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There are two obvious definitions to layering: the literal splitting of the frame into planes of different distances, and the metaphorical addition of implied meaning through careful choice of subjects and subject placement. Ideally, an image should employ both to reward the viewer on further contemplation and to provide a visual that isn’t overly literal or one-dimensional. Unquestionably, a degree of ambiguity is required too, especially when working with implied meaning. But how can we consistently make images that fire on all cylinders?

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The literal

Firstly: perspective deals with the spatial relationship between foreground, midground and background elements. For a given subject magnification (size in final image), wide perspectives emphasize foreground over background; telephoto perspectives tend to make everything about the same. Having spent quite a bit of time attempting to maximise layering with a wide range of perspectives, I’ve come to the conclusion that it’s easiest to accomplish with the midrange: anything wider than about 28mm becomes difficult because the foreground dominates; anything longer than 85 is tricky because you have to have very distant elements or risk large amounts of blur completely obliterating all context. Of course, there are situations in which extreme perspectives are useful – for instance, if all of your compositional elements are relatively close to the camera, then a very wide lens works just fine; on the other hand, if we’re talking kilometres between successive mountain ranges or other geologic features, then you’re going to need something longer.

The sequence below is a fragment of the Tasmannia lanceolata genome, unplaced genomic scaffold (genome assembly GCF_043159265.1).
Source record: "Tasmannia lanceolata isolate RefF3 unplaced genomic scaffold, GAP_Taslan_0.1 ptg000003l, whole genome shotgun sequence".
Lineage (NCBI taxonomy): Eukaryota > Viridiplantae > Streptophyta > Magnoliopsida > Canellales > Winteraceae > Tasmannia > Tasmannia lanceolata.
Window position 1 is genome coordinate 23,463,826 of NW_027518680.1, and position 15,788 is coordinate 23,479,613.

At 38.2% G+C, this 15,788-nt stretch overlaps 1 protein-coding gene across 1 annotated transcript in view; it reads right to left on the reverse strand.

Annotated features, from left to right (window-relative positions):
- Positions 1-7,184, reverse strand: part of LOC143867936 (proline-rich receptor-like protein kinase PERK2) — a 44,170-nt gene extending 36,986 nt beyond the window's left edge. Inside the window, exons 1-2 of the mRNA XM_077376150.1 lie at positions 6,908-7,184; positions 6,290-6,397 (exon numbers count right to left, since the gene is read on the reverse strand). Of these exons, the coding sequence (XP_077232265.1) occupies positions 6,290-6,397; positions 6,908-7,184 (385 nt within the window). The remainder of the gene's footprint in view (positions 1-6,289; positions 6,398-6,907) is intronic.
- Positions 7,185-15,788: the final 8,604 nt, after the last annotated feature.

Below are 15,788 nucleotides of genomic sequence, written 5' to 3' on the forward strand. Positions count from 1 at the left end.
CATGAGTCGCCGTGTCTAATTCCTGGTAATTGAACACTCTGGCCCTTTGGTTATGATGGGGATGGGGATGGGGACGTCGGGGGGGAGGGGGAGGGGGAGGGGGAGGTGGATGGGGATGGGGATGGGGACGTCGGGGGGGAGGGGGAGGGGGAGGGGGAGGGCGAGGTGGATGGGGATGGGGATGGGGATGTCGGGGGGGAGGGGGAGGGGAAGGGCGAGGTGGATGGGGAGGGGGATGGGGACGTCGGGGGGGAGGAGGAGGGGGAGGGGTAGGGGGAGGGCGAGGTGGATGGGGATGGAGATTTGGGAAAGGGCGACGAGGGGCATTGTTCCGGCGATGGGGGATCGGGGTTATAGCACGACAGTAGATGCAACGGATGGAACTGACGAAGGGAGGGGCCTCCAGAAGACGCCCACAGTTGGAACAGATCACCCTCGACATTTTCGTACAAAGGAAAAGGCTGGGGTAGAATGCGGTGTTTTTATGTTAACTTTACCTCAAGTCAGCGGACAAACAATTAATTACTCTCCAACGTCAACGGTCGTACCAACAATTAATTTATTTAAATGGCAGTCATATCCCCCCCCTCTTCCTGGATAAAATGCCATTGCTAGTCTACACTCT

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Literal layering is no different to good perspective use: be aware of what distances render as foreground/ midground/ background for your given perspective, and then make sure that there’s something of importance – and prominently so – in each of them. If one of the elements is missing, you’ll likely find the resulting image becomes very flat: subject in front of background or vice versa. There is no sense of spatial separation or three dimensionality; even worse if the ambient quality of light is overcast or does not contain strong shadows. In effect, what we’re trying to do here is use depth of field and scale cues to trick the viewer’s subconscious into following our intended order of subject priority.

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Here’s where some deliberate ambiguity comes into play: your subject does not always have to be in the foreground, or in focus, or the largest object in the frame; it merely has to be the most visually prominent. The Idea of Man series deliberately exploits this. On top of that, use of out of focus foregrounds in the cinematic fashion can create the illusion of being an observer as well as create a smooth (i.e. non-distracting) transition between scene and ‘not scene’; important and unimportant. The beauty of ambiguity is that the less you give, the more the audience has to supply for themselves – and in doing so, fulfil their owns expectations. Reactions to abstract photos, for instance, are more a mirror of the audience than the photographer: you see what you want to see. People have negative or confused responses because they aren’t really aware of their own biases and thought processes – it’s far too easy to be told what to think by media and other social influences.